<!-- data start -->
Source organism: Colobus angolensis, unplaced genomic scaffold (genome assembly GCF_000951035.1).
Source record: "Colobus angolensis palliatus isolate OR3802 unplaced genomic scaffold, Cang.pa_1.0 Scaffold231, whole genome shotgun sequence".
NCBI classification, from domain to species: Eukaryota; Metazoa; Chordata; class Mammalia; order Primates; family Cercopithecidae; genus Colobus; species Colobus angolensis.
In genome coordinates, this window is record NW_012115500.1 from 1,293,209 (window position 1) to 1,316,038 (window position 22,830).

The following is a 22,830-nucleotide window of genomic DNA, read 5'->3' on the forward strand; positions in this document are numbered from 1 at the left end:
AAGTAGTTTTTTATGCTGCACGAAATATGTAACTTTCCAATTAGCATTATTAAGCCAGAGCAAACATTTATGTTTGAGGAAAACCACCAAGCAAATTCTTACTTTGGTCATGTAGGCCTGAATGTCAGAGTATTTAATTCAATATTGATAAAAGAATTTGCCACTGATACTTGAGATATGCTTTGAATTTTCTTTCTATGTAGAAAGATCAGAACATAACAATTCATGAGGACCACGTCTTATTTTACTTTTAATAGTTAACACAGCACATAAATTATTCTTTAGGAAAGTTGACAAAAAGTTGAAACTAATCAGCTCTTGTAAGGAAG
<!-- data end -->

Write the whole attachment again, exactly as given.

Source organism: Colobus angolensis, unplaced genomic scaffold (genome assembly GCF_000951035.1).
Source record: "Colobus angolensis palliatus isolate OR3802 unplaced genomic scaffold, Cang.pa_1.0 Scaffold231, whole genome shotgun sequence".
NCBI classification, from domain to species: Eukaryota; Metazoa; Chordata; class Mammalia; order Primates; family Cercopithecidae; genus Colobus; species Colobus angolensis.
In genome coordinates, this window is record NW_012115500.1 from 1,293,209 (window position 1) to 1,316,038 (window position 22,830).

The following is a 22,830-nucleotide window of genomic DNA, read 5'->3' on the forward strand; positions in this document are numbered from 1 at the left end:
AAGTAGTTTTTTATGCTGCACGAAATATGTAACTTTCCAATTAGCATTATTAAGCCAGAGCAAACATTTATGTTTGAGGAAAACCACCAAGCAAATTCTTACTTTGGTCATGTAGGCCTGAATGTCAGAGTATTTAATTCAATATTGATAAAAGAATTTGCCACTGATACTTGAGATATGCTTTGAATTTTCTTTCTATGTAGAAAGATCAGAACATAACAATTCATGAGGACCACGTCTTATTTTACTTTTAATAGTTAACACAGCACATAAATTATTCTTTAGGAAAGTTGACAAAAAGTTGAAACTAATCAGCTCTTGTAAGGAAG